Steve’s Inbox: International Mail & A-Fib Awareness Month
Many people email me for advice and support. This past week was quite the international experience for me. In addition to emails from the US, I also received emails from Syria, South Africa and Ecuador! Let me share a few with you.
The A-Fib Patient in a War Zone: Someone in a war-torn country was trying to find medical help for his A-Fib. A doctor started him on a heavy dose of amiodarone for his A-Fib. I told him about the toxic effects of amiodarone, but recognized that he was lucky to find any kind of medical help in a war zone. I couldn’t find any EPs still practicing in his country, but did find two centers in an adjacent country not at war. But I don’t know if he will be able to travel there. Please think positive thoughts/pray for him.
Airport Rendezvous: A traveler described a chance meeting in an airport with a well-known EP. This was more like a ‘sign’ than a chance occurrence. This wonderful EP answered her A-Fib questions and referred her to another EP near her for an ablation. She wrote that talking with the ‘airport’ EP helped her make the big decision to have a catheter ablation. (She had been looking at another surgery treatment option which I suggested might be overkill for her.)
Our A-Fib Support Volunteers were so supportive and helpful that she decided to become a volunteer, too.
A-Fib Support Volunteers in Action: Another woman described an all too common frustration with her primary care doctors and cardiologists who didn’t take her A-Fib symptoms seriously. They wouldn’t even refer her for a cardioversion. She was helped a lot by getting in touch with five of our great A-Fib Support Volunteers who had widely different experiences. They were so supportive and helpful that she decided to become an A-Fib Support Volunteer herself.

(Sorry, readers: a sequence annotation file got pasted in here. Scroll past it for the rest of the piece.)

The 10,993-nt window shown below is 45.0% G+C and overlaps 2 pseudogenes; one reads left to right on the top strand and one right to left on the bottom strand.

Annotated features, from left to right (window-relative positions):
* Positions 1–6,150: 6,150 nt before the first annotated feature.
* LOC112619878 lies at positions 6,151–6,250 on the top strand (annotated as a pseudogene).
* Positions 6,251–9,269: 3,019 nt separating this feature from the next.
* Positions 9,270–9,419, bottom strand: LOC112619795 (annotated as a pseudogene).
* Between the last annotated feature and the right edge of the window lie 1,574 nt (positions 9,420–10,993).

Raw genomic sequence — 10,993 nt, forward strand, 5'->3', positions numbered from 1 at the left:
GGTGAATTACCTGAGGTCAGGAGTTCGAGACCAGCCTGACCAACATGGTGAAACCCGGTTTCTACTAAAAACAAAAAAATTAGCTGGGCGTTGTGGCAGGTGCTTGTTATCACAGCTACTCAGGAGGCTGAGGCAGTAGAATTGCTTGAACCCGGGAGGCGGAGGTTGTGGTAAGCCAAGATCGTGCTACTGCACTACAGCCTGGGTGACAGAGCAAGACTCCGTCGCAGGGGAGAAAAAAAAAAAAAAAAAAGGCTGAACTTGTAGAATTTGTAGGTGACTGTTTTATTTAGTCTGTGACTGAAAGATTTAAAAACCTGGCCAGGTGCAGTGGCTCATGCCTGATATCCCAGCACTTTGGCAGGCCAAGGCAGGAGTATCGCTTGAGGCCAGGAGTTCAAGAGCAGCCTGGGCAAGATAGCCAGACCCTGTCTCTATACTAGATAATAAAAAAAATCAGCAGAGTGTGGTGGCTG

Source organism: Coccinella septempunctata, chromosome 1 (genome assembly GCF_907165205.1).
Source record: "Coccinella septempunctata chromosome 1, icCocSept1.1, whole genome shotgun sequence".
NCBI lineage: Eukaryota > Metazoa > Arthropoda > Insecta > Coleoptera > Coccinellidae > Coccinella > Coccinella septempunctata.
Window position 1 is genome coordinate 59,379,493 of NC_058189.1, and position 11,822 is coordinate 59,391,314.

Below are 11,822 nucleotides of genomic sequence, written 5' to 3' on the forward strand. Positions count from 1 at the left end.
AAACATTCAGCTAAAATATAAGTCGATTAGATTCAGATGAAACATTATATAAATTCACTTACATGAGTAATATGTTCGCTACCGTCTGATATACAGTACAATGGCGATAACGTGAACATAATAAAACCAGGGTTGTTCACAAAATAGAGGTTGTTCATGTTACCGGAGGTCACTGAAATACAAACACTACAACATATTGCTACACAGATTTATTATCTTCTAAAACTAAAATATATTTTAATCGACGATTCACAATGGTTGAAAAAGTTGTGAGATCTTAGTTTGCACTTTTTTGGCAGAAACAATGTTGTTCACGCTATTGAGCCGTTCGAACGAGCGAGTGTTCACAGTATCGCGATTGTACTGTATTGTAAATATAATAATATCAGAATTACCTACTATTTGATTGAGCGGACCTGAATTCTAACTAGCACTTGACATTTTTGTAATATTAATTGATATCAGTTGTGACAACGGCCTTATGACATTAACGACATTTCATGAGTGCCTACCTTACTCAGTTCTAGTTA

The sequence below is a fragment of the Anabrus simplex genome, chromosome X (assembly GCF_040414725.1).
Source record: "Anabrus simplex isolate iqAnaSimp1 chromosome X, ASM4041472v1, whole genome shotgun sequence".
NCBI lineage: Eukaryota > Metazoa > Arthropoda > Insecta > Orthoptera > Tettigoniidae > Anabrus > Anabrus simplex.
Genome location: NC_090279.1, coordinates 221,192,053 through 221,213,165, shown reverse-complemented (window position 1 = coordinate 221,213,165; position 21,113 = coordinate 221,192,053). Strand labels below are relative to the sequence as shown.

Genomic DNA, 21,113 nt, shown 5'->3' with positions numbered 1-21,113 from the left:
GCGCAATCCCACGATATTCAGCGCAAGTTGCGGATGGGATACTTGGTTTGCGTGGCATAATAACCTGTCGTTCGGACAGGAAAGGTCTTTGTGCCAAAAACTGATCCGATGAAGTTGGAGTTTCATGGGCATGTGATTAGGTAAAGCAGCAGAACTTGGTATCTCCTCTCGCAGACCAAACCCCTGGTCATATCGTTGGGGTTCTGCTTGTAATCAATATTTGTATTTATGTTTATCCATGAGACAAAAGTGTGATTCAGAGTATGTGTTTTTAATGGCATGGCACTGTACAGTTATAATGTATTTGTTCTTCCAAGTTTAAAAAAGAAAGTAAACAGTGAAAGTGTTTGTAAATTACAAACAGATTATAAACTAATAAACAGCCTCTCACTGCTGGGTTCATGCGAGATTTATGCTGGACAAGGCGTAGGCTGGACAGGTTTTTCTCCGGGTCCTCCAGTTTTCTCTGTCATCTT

Amiodarone Advice: Another patient wrote that his cardiologist put him on a heavy dose of amiodarone when he first started having A-Fib episodes. I recommended the patient get a second opinion, that amiodarone is a very toxic med usually only prescribed as a last resort or for short periods of time like during the blanking period after a catheter ablation.
Negative Feedback: I warned someone about an EP whom I had heard negative things about. I referred the patient to a ‘master’ EP in his area for his ablation. I also told him to give his long-suffering wife a hug from all of us. All too often spouses of A-Fib patients put up with a lot and often feel alone and overwhelmed. I told them about the wonderful story “The Spouse’s Perspective: A Young Wife and Mother Copes with Husband’s A-Fib” in our book “Beat Your A-Fib: The Essential Guide to Finding Your Cure.”
September is A-Fib Awareness Month: As you see, there are many, many A-Fib patients out there seeking help and answers for their particular situation. A-Fib is not a one-size-all kind of disease. But A-Fib can be Cured! You don’t have to live a life on meds! Won’t you pass on our message to others with A-Fib and their families and friends? Send them a link to our special FREE report: The Top 10 Questions Families Ask About Atrial Fibrillation.
—Your A-Fib friend, Steve